If a court is sufficiently convinced that the relief sought by a plaintiff is not of urgent nature and the plaintiff must go for pre-institution mediation, it can refuse to issue summons and also reject the plaint as being barred under Order VII Rule 11(d) CPC.
Mediation is about effective communication and it is an indisputable fact that effective communication facilitates mediation. However, boundaries must be drawn with respect to communication between the parties as well as the mediator especially when mediation proceedings involve high-value commercial disputes. The government has notified the PIMS Rules by exercising its rulemaking power under section 21A read with sub-section (1) of Section 12A which provides for the process of conducting this pre-institution mediation. One of the significant aspects of these rules is that they provide a very robust framework of confidentiality on mediation proceedings. Rule 9 of the PIMS Rules provides that the mediator, parties or their authorised representatives or counsel shall maintain confidentiality about mediation and the mediator shall not allow stenographic or audio or video recording of mediation sittings. This is in the nature of external confidentiality. However, if we take a look at Rule 7 (1) (vi) of the PIMS Rules, it mandates that the mediator shall maintain the confidentiality of discussions made in separate sittings with each party and only such facts which a party permits can be shared with the other party. Here, the obligation of confidentiality on the mediator is internal in nature. Rule 12 which provides for ‘Ethics to be followed by a mediator’ casts a duty upon the mediator to uphold the principles of trust and confidentiality. If we look at the internal dimension of mediation, the internal dimension of mediation regulates the flow of information within mediation. An example of the internal dimension of confidentiality could be point 4 of the European Code of Conduct of Mediators that provides that “[..] Any information disclosed in confidence of mediators by one of the parties must not be disclosed to other parties without permission unless compelled by law”.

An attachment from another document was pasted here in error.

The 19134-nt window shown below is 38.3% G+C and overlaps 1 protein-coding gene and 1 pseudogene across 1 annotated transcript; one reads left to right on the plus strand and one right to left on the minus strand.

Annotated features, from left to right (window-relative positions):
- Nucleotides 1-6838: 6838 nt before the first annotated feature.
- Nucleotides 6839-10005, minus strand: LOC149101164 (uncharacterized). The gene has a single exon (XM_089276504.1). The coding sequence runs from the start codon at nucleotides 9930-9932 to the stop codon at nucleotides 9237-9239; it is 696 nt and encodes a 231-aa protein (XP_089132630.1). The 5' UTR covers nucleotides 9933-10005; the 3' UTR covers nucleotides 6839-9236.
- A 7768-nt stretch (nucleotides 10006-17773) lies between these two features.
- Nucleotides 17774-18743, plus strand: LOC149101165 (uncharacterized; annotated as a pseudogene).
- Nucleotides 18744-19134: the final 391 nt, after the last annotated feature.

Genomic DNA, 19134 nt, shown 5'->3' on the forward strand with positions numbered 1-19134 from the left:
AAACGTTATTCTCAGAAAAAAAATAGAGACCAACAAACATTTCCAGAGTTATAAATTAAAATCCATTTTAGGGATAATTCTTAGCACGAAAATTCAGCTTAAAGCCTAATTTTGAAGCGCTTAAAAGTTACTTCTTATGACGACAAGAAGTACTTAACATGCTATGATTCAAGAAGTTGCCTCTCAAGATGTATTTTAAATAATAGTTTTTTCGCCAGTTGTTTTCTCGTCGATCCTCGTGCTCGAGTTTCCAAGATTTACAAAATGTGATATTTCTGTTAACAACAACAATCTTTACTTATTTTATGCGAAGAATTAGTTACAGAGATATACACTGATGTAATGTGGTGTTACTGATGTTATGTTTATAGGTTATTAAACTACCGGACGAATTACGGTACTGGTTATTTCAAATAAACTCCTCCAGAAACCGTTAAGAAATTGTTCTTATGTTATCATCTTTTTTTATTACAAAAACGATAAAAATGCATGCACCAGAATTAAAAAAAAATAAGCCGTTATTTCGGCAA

If we look at the UNCITRAL Model Law on International Commercial Mediation and International Settlement Agreements resulting from mediation, 2018, it provides for both ‘internal’ and ‘external’ mediation. Article 9 specifically deals with the ‘disclosure of information’ and covers confidentiality of internal mediation. This article provides that if a party gives any information to the mediator, subject to the specific condition, that it be kept confidential, the mediator is duty-bound to not disclose such information to the other party. Article 10 provides that all information relating to mediation must be kept confidential, however, an exception to this rule can be allowed when disclosure is required under law or when it is required for enforcement of a settlement agreement.
The government introduced these amendments with an objective to facilitate faster resolution of matters relating to commercial disputes, attracting foreign investments and a possible improvement in the ‘ease of doing business’ index. This index considers dispute resolution environments in the country as a yardstick of a good regulatory framework leading to improvements in the ease of doing business. Though the amendments made and the rules framed provide a strong framework for pre-institution mediation, the attitude towards mediation is a roadblock. The framework provided is fairly robust, however, what needs to be seen is how institutional challenges like competency of mediators, accreditation of mediators are taken care of when cases are referred for pre-institution mediation.
(Purbasha is currently a law undergraduate at National University of Study and Research in Law, Ranchi. She may be contacted at email@example.com.)
Cite as: Purbasha Panda, ‘Unravelling Section 12 A of the Commercial Courts Act, 2015’ (The RMLNLU Law Review Blog, 16 February 2020) <https://rmlnlulawreview.com/2020/02/16/unravelling-section-12-a-of-the-commercial-courts-act-2015> date of access.